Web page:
Keep in mind, these people are mostly strangers, so the fact they follow all my posts shows users on the platform are engaged and watch stories. I don’t know if brand stories with lots of ads get the same sort of engagement.

Even when go without a post for a week or so, the viewership is still there and the numbers are consistent.

Finally, Snapchat needs to give users a way to discover other users easier. Instagram does a good job of this, but Snap doesn’t. I know Snapchat’s core functionality is between two people, but if they want to grow they need better user and  brand account search features. Easier search means more viewers means more ad dollars.

Now that I’ve reached this milestone, I wonder how fast I can get to a million views? Will it be before the end of 2018? I’ll post again when I reach that mark.

One of the best ways to stay on top of trends, share information, and learn more about our field is to attend conferences. There are many great conferences around the world that go on all year, and I wanted to talk about some of the ones coming up this Fall.

First, a quick tangent. If you feel so inclined, I can’t recommend enough how valuable it has been to share what I’ve learned over the years by presenting at conferences. Presenting has been a great way to learn new topics, and have great discussions with engaged colleagues before, during, and after your presentation. Yes, it can be stressful and filled with anxiety, but I personally love the rush that comes with putting together a talk and presenting. I’ll have to blog about it in more detail.

EdUi 2018: October 8-10

EdUi is a conference for web professionals serving colleges, universities, libraries and museums. This year, the conference will be held in Charlottesville, Virginia. The program this year is very strong featuring some very strong keynote speakers.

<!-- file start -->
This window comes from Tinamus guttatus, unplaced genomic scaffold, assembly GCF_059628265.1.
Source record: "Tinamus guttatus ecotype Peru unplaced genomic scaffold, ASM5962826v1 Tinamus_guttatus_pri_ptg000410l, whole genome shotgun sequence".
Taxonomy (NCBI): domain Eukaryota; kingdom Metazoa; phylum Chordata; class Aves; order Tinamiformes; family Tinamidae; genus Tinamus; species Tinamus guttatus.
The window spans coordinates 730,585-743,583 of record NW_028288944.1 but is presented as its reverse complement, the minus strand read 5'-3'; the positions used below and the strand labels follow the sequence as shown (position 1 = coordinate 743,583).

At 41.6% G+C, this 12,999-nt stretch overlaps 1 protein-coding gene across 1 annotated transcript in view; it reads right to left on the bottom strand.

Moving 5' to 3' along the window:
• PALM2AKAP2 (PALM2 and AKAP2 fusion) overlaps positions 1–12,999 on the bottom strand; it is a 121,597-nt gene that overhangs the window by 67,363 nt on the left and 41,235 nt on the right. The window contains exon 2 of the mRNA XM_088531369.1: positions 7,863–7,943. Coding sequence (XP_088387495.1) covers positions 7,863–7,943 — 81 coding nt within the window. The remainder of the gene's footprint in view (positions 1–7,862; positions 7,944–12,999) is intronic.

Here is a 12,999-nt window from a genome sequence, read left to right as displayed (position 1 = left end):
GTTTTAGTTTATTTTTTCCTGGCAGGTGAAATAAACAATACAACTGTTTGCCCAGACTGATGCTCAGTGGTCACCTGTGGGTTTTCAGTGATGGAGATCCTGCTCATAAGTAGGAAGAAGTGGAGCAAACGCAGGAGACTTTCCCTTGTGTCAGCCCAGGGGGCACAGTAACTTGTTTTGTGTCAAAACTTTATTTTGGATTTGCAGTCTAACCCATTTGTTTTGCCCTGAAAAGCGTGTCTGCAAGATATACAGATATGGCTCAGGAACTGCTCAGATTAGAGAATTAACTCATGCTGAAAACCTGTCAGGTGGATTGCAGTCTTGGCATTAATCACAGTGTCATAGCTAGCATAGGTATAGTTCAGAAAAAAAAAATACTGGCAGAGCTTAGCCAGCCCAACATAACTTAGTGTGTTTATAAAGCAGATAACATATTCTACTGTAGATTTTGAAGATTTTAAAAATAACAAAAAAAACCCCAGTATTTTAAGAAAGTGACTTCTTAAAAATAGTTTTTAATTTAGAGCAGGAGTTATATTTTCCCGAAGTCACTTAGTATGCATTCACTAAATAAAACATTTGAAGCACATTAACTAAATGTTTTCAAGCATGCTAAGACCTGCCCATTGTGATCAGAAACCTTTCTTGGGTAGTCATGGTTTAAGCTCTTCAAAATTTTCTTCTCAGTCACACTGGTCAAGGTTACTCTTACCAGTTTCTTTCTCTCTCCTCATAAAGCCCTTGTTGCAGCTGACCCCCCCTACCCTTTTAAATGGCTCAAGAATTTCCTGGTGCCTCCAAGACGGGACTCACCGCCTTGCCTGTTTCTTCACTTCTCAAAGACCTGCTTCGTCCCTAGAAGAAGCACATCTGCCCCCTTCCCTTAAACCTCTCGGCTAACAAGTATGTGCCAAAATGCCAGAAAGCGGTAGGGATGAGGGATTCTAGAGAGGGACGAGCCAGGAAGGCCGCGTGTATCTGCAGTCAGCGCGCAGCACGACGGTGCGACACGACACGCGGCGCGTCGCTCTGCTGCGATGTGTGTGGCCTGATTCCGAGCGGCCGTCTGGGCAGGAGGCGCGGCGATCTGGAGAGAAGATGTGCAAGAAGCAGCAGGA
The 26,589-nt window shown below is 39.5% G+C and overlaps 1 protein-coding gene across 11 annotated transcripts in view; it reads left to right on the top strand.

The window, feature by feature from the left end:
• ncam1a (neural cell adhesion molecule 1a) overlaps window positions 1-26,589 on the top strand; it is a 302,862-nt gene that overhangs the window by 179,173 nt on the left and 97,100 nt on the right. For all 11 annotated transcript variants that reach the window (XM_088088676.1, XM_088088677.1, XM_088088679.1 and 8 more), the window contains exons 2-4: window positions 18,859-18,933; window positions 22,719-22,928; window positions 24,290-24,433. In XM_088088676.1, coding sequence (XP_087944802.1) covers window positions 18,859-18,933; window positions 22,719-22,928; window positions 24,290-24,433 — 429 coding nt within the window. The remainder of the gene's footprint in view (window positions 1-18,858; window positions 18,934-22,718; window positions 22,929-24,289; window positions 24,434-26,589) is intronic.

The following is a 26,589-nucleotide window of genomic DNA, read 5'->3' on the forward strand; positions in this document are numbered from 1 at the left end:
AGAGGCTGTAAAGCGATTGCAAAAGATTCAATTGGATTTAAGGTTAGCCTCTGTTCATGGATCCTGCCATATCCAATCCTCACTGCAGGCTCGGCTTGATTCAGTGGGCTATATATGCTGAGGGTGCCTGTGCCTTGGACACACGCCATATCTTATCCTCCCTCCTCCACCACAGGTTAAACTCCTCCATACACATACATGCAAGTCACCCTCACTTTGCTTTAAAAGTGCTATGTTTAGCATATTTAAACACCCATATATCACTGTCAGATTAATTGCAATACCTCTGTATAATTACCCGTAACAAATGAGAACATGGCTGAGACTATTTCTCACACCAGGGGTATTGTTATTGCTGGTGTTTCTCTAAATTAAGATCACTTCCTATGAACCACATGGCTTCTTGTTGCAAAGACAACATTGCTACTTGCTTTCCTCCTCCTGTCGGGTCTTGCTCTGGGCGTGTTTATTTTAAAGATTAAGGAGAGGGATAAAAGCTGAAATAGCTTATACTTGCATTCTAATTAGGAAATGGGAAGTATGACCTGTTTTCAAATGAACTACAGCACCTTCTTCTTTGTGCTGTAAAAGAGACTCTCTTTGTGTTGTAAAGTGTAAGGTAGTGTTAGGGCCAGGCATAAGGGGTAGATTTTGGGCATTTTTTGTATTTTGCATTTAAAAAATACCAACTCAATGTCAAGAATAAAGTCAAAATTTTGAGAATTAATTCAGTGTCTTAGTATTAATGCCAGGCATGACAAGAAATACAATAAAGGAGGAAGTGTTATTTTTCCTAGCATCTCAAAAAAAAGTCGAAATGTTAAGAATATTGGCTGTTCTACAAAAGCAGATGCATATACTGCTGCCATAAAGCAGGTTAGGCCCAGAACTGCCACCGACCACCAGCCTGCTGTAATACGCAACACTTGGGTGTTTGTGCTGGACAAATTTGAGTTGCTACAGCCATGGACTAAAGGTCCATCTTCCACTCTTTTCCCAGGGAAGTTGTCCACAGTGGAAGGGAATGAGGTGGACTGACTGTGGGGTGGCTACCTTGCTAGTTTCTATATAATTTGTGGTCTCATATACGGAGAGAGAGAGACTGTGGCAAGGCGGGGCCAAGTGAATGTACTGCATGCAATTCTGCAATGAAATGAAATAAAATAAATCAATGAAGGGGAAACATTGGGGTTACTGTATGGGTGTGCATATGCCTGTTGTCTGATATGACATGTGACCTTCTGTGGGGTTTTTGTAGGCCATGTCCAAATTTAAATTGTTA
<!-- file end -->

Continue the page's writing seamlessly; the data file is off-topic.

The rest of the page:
I haven’t been to this conference myself but have heard very good things about it.

Social Media Strategies Summit, Higher Ed: October 10-12

The Social Media Strategies Summit will be held in New York City this October. Bringing together some of the top people in higher ed and speakers from the tools and service we use, this is shaping up to be a conference full of great presenters and topics.

Speakers include Mike Petroff, Nikki Sunstrum and Tim Cigelske to name just a few. There are presenters from schools large and small, public and private, east and west. If you’re looking for something that really focuses on social, this may be the conference for you.

We have partnered with SMSS Higher Ed this year to bring you the latest and greatest in social media marketing for the higher education industry! Join us in New York this October 10-12 and save 15% on #SMSsummit today by using the code HIGHEREDWEBTECH15!

HighEdWeb 2018: October 20-24

This is certainly the big conference. HighEdWeb 2018 is the annual conference of the Higher Education Web Professionals Association, created by and for higher education professionals exploring the unique digital issues facing colleges and universities. This year’s conference will be held in Sacramento, California.

This is a great, great conference. I’ve presented at it many times and was fortunate to lead one of the tracks for a few years. There’s a great mix of technical, marketing, and content here. Whatever part of higher ed web or marketing you work in, you’ll find content here that is relevant to you.

Higher Education Social Media Conference: November 28

HigherEdExperts puts on great virtual conferences throughout the year, focusing on topics like social, content, and websites. Because they’re virtual, they are easy to attend and more cost efficient. This makes events like the Higher Education Social Media Conference appealing because your entire team can attend the event. My friend Karine Joly puts a great deal of work and preparation into these events, and I know she’s passionate about putting together a conference full of good, actionable sessions.

Like similar events, there are a nice mix of speakers for this event. I think it’d be worth it to attend if your travel budget has been reduced or you want more people on your team to have an opportunity to learn more about social.

unsplash-logoMikael Kristenson